Downtowners asked repeatedly whether anything could be done to stop the clinic, now that the VA has signed a five-year contract to lease the property from Oklahoma company SI Property Investments. The answer from a VA rep at the meeting: maybe. However, after all the red tape is gone through, the government might have to pay a penalty to the lessor five times the price of one year's lease, or 5 times $189,000.
The meeting — attended by Congressman Tim Griffin, Mayor Mark Stodola and a representative from Sen. John Boozman's office spoke — opened with short presentations by VA representatives to clear up what they said are myths about the clinic. Dr. Tina McClain said the clinic, currently operating at 2nd and Ringo, is not a homeless shelter and not a soup kitchen. She said that only veterans that agree to work with caseworkers may get services. Its goal is to provide health services to veterans and help them find jobs and housing. No pharmaceuticals are kept or dispensed at the clinic; vets must go to the VA to fill their prescriptions. There is a police officer on staff, and government vehicles to transport patients to wherever they need to go when the clinic closes.
About the fact that there is a liquor store nearby the Main Street location, a point made by Stodola and several in the audience: Dr. McClain said that if she had her druthers, no, she wouldn't operate a clinic by liquor store. But the fact is that there are liquor stores everywhere, and noted that there is an AA chapter near the location. She became emotional when she said that veterans help each other. "It touches your heart. If they see somebody in need crossing the street [to buy liquor] they will grab their arm" and keep them away.
Frank Smith, an Army veteran who served in Germany, talked to the group about how the clinic had helped him with a substance abuse problem, worked with him to get into school, helped him work out fine repayments and so forth. He said he'd been clean since April and was saving his earnings.
But a doctor in the audience said she'd had experience treating veterans with psychiatric problems and had been bitten, urinated on, had feces thrown at her and had been purposely been stuck with needles by such patients. Allowing a clinic that treats such patients in the Quapaw Quarter neighborhood was an "unnecessary risk."
Joe Fox, who owns Community Bakery across I-630 from the old Cook Jeep facility, said he's dealt with the homeless for years and said he'd like the VA clinic to stay open during business hours so that when he has to ask a customer to leave, they can go to the clinic.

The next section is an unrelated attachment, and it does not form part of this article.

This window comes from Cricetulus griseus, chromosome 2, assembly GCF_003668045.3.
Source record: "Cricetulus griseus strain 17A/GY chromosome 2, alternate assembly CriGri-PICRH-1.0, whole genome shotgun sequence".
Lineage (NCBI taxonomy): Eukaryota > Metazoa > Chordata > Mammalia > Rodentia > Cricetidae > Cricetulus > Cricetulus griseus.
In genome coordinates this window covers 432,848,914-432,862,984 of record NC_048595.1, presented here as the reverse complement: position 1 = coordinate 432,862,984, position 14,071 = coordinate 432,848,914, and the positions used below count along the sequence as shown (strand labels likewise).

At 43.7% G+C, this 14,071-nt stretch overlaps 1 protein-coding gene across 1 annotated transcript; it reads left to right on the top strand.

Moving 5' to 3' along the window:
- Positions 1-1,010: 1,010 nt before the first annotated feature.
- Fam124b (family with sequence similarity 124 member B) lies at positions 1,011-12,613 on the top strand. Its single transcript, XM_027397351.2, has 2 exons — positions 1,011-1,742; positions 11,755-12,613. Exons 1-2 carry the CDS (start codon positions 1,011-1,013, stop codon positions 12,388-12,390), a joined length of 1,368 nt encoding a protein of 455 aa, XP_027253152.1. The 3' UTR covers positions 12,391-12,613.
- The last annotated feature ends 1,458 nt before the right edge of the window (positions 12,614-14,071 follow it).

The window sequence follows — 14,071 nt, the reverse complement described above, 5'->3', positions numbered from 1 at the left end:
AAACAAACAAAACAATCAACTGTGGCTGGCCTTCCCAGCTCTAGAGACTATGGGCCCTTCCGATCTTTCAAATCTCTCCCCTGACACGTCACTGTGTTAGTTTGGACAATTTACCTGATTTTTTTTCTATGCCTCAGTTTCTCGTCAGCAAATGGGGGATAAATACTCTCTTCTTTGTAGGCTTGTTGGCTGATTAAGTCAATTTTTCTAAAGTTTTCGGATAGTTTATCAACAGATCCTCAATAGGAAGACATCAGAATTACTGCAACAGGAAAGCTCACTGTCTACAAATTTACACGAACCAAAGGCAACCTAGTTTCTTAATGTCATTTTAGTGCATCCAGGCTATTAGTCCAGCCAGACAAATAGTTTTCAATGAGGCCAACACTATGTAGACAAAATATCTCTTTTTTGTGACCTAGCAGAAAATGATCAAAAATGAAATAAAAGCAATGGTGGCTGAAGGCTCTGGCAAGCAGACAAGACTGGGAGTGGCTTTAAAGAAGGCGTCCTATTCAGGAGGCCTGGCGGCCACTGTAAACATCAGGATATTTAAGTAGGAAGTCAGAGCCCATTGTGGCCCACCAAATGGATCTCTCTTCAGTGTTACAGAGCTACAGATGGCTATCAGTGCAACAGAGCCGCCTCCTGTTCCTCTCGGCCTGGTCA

Along with safety concerns, economic ones were raised as well. One woman said she'd been looking at property on Main for a small business but was no longer, thanks to the announcement of the clinic.
In his remarks, Stodola said the city would be glad to work with the VA to find another place; he said the fact that the VA hadn't planned to open until 2013 meant there was time to continue a search for a new place.
But Dr. Estella Morris, who heads up the VA's homeless program, said the VA had been trying for years to find new space for the clinic and had run into opposition from the city every time. That's why VA hospital administrators directed the clinic to go the formal route this time: To put out advertisements in the newspaper seeking proposals from interested property owners. (Two were made; the other proposal, from the owners of the Donaghey Building, was rejected). Stodola, criticized for not being on top of the VA's move, griped that "An RFP is not the same as going out and finding a location" with the city's knowledge. Dr. Margie Scott, VA chief of staff, apologized to Stodola for not meeting with him about the RFP.
Onie Irvine, with S.I. Property Investments, said the company, which manages several VA clinics, would work closely with neighbors and would make the clinic a beautiful, safe place. "We do not take this lightly," she said.
McClain said afterward that she wasn't surprised by the sometimes hostile questioning, but she was surprised by the mayor's statement that no one from the VA had attended a Wednesday meeting of the city's Homeless Coalition. The mayor said earlier this week that the coalition had been disbanded and would be restructured.
CLARIFICATION: I learned this morning that the group that met Wednesday was the Homeless Coalition (service providers), not the city's Homeless Commission, which is inactive.
The VA representatives said they would be glad to be part of task force to work with the DNA and the city to find a solution, but it appears they hope to win the hearts and minds of the QQ, rather than start the process over again to find a new home.
City Director Ken Richardson, who represents Ward 2, where the Little Rock Technology Park could be built, told the park Authority this afternoon that, unless it acts swiftly to identify where it will build, "misery merchants" will prey on unsuspecting residents to get them to sell their homes.
Richardson, who isn't a supporter of using eminent domain to build the park, said he would support the Authority's efforts as long as site decisions were made "from the bottom up instead of the top down." That was a resounding theme at this afternoon's meeting of the Authority at the Reddy Room at Entergy's office downtown. Some
70 people crowded the room to hear the board talk about site selection. (See maps for areas considered here, in the request for proposals for site evaluation issued by the board.)
Bottom line: The authority expects to have hired a civil engineer by the first quarter of 2012 and could have a site selected by the third quarter of next year.
Several speakers in the audience expressed anxiety about losing their homes, and state Sen. Joyce Elliott asked if the Authority could pay more than the fair market value for a house, since residents might have a hard time affording new housing and moving costs. Authority member Dickson Flake said that "special consideration" might be given "in some cases," a statement that gave pause to some folks who gathered after the meeting to talk about their concerns. One of them was Justice of the Peace Donna Massey, who lives on Tyler Street and who, as the first to address the Authority, told them bluntly "I like my neighbors and I don't desire to move."